The Alaska Airlines credit card foreign transaction fee is $0. So international purchases made with the Alaska Airlines and Alaska Airlines Business cards cost nothing extra. Bank of America credit cards that do have foreign transaction fees all charge 3%.
The two Alaska Airlines credit cards are among several Bank of America cards with 0% foreign transaction fees. No foreign transaction fee is just one of the perks that both Alaska Airlines cards offer, too. When you spend $2,000 in the first 90 days your account is open, you’ll get a companion ticket deal. Buy a ticket, and you’ll get another one for just $99 plus taxes and fees (currently $22+). You’ll also receive 40,000 bonus miles when you meet the same spending requirement. And there’s 3 miles per $1 spent on Alaska Airlines purchases, 5 at select restaurants and 1 on all other purchases.
Additionally, you’ll get that same companion fare deal every account anniversary. And you’ll receive one free checked bag on Alaska Airlines flights for you and up to 6 passengers on the same reservation.
Barclaycard Arrival Plus is the best credit card for international travel. It earned a total score of 88% in WalletHub’s analysis of 69 of the most popular travel rewards cards, easily topping the runners up: USAA Visa Signature cards (85.52%). Why? Arrival Plus offers solid travel insurance, financial assistance for travel emergencies, the ability to get a replacement card while abroad and very attractive travel rewards. Plus, it doesn’t charge a foreign transaction fee.… read full answer You can learn more about the best cards from WalletHub’s International Travel Credit Card Cost & Benefit Report. But in general, there are a handful of things that you’ll want in a credit card for international travel:
Worldwide Acceptance: Visa and Mastercard are the only two card networks with global ubiquity. They’ll also save you up to 9% on currency conversion, if you choose the right card.
No Foreign Transaction Fee: The average credit card charges a fee equal to 1.64% of any purchase processed outside the U.S. That could add up to a lot, so make sure you have a no foreign transaction fee credit card.
Rewards: The right rewards card could save you a bundle on international travel. Whether that card offers airline miles, points or cash back depends on your future travel plans. For example, you may want cash back if you don’t plan to fly anywhere in the foreseeable future.
To use the Alaska Airlines Credit Card companion ticket, log into your Alaska Airlines account, navigate to the “Discount and companion fare codes” section, and click the “Shop” button. When you make a reservation, your Alaska Airlines companion fare code will be automatically applied. You’ll see it reflected in your shopping cart and on the “Available Flights” page. That said, the fare won’t technically be redeemed until you click “Purchase” and review your reservation.… read full answer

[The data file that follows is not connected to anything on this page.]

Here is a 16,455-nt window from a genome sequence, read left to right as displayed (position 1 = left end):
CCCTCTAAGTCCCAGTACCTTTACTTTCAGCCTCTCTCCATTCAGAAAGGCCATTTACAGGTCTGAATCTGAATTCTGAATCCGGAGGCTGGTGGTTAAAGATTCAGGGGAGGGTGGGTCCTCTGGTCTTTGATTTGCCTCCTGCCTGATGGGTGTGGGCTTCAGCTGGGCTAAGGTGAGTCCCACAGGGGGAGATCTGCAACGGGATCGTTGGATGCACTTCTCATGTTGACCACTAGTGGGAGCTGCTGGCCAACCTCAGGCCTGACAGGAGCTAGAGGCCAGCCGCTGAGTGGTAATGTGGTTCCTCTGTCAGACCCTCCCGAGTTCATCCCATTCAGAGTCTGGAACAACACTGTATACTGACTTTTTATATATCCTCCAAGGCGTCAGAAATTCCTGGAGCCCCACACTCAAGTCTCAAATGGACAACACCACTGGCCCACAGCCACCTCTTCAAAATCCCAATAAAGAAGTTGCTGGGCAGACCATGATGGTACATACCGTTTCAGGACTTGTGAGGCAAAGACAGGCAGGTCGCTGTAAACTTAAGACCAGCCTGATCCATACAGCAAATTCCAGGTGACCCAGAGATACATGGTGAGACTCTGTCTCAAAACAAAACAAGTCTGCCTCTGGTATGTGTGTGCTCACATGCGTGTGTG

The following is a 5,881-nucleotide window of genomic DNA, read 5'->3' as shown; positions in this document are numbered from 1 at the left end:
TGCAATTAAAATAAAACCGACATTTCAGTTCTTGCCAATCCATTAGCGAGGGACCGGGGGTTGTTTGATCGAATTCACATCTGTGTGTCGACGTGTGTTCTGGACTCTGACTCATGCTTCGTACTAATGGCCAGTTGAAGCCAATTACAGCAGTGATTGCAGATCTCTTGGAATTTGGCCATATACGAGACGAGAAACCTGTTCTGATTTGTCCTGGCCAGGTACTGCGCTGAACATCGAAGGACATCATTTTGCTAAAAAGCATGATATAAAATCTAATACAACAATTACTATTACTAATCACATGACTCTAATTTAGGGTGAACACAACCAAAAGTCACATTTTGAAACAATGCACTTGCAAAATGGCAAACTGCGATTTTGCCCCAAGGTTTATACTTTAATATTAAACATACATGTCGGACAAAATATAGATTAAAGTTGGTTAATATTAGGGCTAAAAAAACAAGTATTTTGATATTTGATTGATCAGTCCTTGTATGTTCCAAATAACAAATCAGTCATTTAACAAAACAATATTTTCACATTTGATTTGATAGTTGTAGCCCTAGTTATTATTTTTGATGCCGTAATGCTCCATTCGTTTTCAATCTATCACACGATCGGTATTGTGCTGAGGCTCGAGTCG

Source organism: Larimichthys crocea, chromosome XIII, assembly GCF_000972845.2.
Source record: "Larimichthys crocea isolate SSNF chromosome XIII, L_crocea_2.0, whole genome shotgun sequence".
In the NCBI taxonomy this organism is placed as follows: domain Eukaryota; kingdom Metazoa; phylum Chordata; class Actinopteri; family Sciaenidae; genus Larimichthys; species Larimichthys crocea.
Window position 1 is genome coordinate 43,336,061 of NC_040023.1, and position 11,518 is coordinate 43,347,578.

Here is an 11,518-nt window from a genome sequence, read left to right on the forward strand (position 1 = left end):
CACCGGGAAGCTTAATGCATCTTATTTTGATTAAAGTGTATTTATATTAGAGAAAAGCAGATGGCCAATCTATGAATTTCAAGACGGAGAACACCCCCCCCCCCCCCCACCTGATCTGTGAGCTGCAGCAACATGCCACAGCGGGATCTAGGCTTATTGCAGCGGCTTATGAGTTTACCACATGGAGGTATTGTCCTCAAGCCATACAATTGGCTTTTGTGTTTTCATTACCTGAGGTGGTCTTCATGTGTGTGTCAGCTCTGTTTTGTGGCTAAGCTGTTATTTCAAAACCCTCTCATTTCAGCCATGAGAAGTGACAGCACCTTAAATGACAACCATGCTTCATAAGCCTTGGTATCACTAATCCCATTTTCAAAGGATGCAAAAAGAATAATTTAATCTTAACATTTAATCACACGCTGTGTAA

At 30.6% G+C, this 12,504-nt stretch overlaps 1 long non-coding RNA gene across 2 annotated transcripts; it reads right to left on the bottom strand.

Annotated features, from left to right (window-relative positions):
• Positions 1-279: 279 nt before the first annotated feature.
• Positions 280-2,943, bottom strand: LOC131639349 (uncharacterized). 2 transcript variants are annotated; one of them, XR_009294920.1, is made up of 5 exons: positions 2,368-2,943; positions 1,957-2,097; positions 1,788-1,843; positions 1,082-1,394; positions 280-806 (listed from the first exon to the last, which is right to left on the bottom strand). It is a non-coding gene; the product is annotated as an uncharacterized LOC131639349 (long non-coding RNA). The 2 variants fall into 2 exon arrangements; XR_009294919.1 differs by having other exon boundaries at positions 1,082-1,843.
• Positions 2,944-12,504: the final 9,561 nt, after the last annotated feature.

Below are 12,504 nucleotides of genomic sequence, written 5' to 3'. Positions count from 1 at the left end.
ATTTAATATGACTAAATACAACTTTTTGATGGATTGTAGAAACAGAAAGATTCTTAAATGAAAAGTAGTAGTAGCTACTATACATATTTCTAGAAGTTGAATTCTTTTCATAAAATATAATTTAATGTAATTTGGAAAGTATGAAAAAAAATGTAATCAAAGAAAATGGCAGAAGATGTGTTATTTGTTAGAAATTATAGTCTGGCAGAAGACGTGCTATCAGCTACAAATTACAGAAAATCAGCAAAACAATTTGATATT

There are some rules for using your Alaska Airlines companion ticket. You must make the reservation on the Alaska Airlines website, and the companion ticket can only be used for Alaska Airlines flights. The reservation has to be for two people, booked in the same itinerary, and both people must be traveling together and ticketed simultaneously. Both the main flight and the companion flight must be purchased using your Alaska Airlines Credit Card, and you can’t use a companion ticket with a fare bought with miles – though you can earn miles on both tickets.
When you get the Alaska Airlines Credit Card and spend at least $2,000 in the first 90 days, you get a companion ticket as part of an introductory offer. Also called “Alaska’s Famous Companion Fare,” this deal allows you to buy a round-trip coach ticket on Alaska Airlines and receive a second round-trip ticket for $121 ($99 base fare plus at least $22 in taxes and fees). You also get a companion ticket every year on your account anniversary. The annual fee is $75.
WalletHub Answers is a free service that helps consumers access financial information. Information on WalletHub Answers is provided “as is” and should not be considered financial, legal or investment advice. WalletHub is not a financial advisor, law firm, “lawyer referral service,” or a substitute for a financial advisor, attorney, or law firm. You may want to hire a professional before making any decision. WalletHub does not endorse any particular contributors and cannot guarantee the quality or reliability of any information posted. The helpfulness of a financial advisor's answer is not indicative of future advisor performance.
WalletHub members have a wealth of knowledge to share, and we encourage everyone to do so while respecting our content guidelines. Please keep in mind that editorial and user-generated content on this page is not reviewed or otherwise endorsed by any financial institution. In addition, it is not a financial institution’s responsibility to ensure all posts and questions are answered.
Ad Disclosure: Certain offers that appear on this site originate from paying advertisers, and this will be noted on an offer’s details page using the designation "Sponsored", where applicable. Advertising may impact how and where products appear on this site (including, for example, the order in which they appear). At WalletHub we try to present a wide array of offers, but our offers do not represent all financial services companies or products.